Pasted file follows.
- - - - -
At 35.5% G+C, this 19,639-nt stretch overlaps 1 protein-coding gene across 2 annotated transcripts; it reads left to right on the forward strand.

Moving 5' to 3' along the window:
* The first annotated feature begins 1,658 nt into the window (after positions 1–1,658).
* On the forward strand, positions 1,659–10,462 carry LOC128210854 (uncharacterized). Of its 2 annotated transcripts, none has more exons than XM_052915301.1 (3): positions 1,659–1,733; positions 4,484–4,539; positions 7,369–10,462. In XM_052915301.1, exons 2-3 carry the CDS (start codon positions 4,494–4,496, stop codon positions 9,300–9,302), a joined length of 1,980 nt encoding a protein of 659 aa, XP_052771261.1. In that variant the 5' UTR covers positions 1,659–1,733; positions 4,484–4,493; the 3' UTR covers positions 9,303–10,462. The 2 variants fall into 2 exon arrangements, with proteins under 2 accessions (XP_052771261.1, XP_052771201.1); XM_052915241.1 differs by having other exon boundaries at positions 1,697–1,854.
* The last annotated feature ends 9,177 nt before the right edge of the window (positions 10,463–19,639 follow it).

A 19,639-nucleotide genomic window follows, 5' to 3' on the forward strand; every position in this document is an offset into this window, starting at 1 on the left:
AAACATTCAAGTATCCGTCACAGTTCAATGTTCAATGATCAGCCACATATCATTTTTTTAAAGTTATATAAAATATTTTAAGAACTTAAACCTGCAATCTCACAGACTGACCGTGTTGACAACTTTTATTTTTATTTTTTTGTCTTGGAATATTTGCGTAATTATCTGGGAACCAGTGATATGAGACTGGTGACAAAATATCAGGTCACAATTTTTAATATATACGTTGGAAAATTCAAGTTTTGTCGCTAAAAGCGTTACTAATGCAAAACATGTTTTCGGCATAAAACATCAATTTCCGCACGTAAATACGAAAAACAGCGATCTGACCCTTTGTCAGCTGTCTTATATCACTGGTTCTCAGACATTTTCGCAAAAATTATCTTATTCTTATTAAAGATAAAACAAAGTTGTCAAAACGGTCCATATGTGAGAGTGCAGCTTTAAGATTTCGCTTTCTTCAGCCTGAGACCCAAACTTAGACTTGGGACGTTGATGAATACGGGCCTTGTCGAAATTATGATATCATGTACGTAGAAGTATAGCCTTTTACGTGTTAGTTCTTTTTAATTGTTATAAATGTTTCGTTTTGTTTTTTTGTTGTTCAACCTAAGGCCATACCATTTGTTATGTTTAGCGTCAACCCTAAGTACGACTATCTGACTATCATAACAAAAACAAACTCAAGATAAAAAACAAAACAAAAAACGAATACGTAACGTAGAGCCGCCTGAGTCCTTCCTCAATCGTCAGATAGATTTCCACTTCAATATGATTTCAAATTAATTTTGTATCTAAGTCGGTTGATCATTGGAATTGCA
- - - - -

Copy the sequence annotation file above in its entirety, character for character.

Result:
At 35.5% G+C, this 19,639-nt stretch overlaps 1 protein-coding gene across 2 annotated transcripts; it reads left to right on the forward strand.

Moving 5' to 3' along the window:
* The first annotated feature begins 1,658 nt into the window (after positions 1–1,658).
* On the forward strand, positions 1,659–10,462 carry LOC128210854 (uncharacterized). Of its 2 annotated transcripts, none has more exons than XM_052915301.1 (3): positions 1,659–1,733; positions 4,484–4,539; positions 7,369–10,462. In XM_052915301.1, exons 2-3 carry the CDS (start codon positions 4,494–4,496, stop codon positions 9,300–9,302), a joined length of 1,980 nt encoding a protein of 659 aa, XP_052771261.1. In that variant the 5' UTR covers positions 1,659–1,733; positions 4,484–4,493; the 3' UTR covers positions 9,303–10,462. The 2 variants fall into 2 exon arrangements, with proteins under 2 accessions (XP_052771261.1, XP_052771201.1); XM_052915241.1 differs by having other exon boundaries at positions 1,697–1,854.
* The last annotated feature ends 9,177 nt before the right edge of the window (positions 10,463–19,639 follow it).

A 19,639-nucleotide genomic window follows, 5' to 3' on the forward strand; every position in this document is an offset into this window, starting at 1 on the left:
AAACATTCAAGTATCCGTCACAGTTCAATGTTCAATGATCAGCCACATATCATTTTTTTAAAGTTATATAAAATATTTTAAGAACTTAAACCTGCAATCTCACAGACTGACCGTGTTGACAACTTTTATTTTTATTTTTTTGTCTTGGAATATTTGCGTAATTATCTGGGAACCAGTGATATGAGACTGGTGACAAAATATCAGGTCACAATTTTTAATATATACGTTGGAAAATTCAAGTTTTGTCGCTAAAAGCGTTACTAATGCAAAACATGTTTTCGGCATAAAACATCAATTTCCGCACGTAAATACGAAAAACAGCGATCTGACCCTTTGTCAGCTGTCTTATATCACTGGTTCTCAGACATTTTCGCAAAAATTATCTTATTCTTATTAAAGATAAAACAAAGTTGTCAAAACGGTCCATATGTGAGAGTGCAGCTTTAAGATTTCGCTTTCTTCAGCCTGAGACCCAAACTTAGACTTGGGACGTTGATGAATACGGGCCTTGTCGAAATTATGATATCATGTACGTAGAAGTATAGCCTTTTACGTGTTAGTTCTTTTTAATTGTTATAAATGTTTCGTTTTGTTTTTTTGTTGTTCAACCTAAGGCCATACCATTTGTTATGTTTAGCGTCAACCCTAAGTACGACTATCTGACTATCATAACAAAAACAAACTCAAGATAAAAAACAAAACAAAAAACGAATACGTAACGTAGAGCCGCCTGAGTCCTTCCTCAATCGTCAGATAGATTTCCACTTCAATATGATTTCAAATTAATTTTGTATCTAAGTCGGTTGATCATTGGAATTGCA